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A hack that fools Face Recognition AI into false identification

A recent discovery by McAfee, a cyber security firm has prooved that these Face Recognition system are not all that perfect.

Face recognition AI is increasingly being used at Airports and at other security outlets, especially during a pandemic to heed to proper security measures of identifying people while maintaining social distancing but a recent discovery by McAfee, a cybersecurity firm has proved that these Face Recognition systems are not all that perfect.

Researchers at McAfee tested a face recognition system similar to the ones used at Airports for passport verification- they fed the system an image created by machine learning that looks like one person but is recognized as someone else by the face recognition software. This could allow someone to board a flight (who is on the no-flight list) as someone else who has the booking.

“If we go in front of a live camera that is using facial recognition to identify and interpret who they're looking at and compare that to a passport photo, we can realistically and repeatedly cause that kind of targeted misclassification,” said the researcher, Steve Povolny.

To trick the face recognition algorithm the researchers at McAfee used CycleGAN, which is an image translation algorithm that could transform your picture to make it look like something painted by Monet or make a summer picture look like a winter one.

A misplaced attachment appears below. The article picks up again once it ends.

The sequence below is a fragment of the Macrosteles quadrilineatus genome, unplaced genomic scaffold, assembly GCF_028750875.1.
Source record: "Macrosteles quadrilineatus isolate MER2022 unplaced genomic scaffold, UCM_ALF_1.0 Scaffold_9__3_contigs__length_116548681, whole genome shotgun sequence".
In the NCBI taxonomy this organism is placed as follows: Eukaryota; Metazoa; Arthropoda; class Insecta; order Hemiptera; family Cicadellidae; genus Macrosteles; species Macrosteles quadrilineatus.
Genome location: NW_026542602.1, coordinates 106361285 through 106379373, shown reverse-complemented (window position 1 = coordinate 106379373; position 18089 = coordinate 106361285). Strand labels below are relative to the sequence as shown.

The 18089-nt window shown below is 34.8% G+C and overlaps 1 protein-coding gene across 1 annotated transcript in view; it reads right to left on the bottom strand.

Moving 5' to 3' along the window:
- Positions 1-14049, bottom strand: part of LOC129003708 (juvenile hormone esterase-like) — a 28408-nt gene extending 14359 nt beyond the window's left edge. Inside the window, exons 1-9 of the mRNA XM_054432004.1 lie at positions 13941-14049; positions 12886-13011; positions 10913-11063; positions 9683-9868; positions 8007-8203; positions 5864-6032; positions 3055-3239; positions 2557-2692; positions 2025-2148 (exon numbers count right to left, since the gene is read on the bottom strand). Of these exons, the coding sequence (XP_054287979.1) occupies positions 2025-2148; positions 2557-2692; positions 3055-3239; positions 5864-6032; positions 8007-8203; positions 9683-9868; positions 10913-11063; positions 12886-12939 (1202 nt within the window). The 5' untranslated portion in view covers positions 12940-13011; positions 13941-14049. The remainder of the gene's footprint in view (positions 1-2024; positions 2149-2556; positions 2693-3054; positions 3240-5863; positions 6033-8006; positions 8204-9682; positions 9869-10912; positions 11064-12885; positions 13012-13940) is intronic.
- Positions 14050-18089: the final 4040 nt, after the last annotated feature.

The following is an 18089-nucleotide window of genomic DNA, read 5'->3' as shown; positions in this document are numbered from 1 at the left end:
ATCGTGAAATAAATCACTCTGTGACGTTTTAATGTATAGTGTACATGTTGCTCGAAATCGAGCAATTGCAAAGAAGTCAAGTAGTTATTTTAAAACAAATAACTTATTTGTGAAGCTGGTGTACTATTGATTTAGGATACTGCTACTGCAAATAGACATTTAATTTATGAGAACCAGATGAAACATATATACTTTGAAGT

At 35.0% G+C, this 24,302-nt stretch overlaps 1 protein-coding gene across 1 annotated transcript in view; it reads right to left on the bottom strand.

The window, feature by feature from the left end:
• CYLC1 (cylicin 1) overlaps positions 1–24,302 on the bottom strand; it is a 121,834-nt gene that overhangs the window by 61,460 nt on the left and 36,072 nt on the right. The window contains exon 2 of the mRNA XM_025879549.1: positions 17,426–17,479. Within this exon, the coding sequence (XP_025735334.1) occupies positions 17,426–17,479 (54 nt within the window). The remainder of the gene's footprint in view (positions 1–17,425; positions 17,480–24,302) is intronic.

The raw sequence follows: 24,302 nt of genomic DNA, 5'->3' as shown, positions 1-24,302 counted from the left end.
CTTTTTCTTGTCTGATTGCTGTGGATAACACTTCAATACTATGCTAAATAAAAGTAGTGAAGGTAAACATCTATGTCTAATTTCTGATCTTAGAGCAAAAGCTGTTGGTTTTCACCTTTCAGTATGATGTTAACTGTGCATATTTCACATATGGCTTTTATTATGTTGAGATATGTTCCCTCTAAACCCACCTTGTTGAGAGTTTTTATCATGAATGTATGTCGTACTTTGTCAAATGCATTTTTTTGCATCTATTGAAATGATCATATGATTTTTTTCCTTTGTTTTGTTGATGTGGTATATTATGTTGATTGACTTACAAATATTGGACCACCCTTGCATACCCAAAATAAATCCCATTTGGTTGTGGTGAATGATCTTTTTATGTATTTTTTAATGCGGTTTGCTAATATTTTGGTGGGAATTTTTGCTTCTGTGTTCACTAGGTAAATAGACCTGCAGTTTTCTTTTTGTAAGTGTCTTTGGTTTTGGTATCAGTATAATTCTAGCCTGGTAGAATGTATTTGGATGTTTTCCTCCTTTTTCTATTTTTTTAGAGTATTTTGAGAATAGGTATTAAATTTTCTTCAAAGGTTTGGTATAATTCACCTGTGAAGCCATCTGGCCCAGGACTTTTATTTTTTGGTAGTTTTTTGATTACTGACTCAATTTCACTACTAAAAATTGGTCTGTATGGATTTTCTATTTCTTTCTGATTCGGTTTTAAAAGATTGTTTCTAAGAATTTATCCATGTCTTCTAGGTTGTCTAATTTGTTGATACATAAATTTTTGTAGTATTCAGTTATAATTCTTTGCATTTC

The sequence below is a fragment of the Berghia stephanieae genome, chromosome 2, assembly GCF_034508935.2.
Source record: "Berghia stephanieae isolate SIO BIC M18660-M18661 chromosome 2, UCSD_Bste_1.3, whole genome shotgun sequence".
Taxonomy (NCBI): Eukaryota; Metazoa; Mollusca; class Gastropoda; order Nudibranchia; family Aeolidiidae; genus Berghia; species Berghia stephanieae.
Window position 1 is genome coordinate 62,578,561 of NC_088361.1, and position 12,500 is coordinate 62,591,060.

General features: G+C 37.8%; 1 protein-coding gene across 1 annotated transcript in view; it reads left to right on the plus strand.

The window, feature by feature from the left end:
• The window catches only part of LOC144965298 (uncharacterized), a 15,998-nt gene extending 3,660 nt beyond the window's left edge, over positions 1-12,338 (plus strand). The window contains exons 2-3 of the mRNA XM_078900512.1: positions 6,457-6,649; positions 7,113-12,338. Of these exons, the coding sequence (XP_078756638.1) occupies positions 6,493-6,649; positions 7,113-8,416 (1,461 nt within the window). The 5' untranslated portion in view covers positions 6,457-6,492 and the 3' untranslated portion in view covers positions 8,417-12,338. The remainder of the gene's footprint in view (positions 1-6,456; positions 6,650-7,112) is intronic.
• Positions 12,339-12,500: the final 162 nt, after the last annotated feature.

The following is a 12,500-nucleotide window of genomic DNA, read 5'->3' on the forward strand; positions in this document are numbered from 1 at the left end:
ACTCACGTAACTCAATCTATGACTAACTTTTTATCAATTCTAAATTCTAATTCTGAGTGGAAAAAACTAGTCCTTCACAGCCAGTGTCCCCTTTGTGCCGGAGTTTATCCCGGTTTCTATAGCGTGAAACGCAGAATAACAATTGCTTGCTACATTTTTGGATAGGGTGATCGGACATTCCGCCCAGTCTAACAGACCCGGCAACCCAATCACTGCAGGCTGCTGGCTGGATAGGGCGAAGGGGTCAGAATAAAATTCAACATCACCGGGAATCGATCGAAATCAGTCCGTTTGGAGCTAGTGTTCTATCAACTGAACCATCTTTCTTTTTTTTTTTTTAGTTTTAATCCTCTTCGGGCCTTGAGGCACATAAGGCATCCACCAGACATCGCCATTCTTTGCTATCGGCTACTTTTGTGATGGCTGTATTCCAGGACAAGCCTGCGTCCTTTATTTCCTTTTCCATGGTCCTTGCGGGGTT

The team used 1,500 photos of the project leads to be transformed by CycleGAN and after hundred of tries, CycleGAN created an image that the face recognition recognized as someone else instead of whom the human eye perceived.

But there are two concerns with the study- first, that the researchers had a similar face recognition system as they do at the airport security but not the same.“I think for an attacker that is going to be the hardest part to overcome, where [they] don’t have access to the target system” said Povolny. Second, CycleGAN takes time to create such an image and the software requires a high-end system to work functionally.

 The researchers aimed at the study to point out the vulnerability of Face recognition systems and the dangers of relying solely on these checks.

"AI and facial recognition are incredibly powerful tools to assist in the pipeline of identifying and authorizing people,” Povolny says. “But when you just take them and blindly replace an existing system that relies entirely on a human without having some kind of a secondary check, then you all of a sudden have introduced maybe a greater weakness than you had before.”
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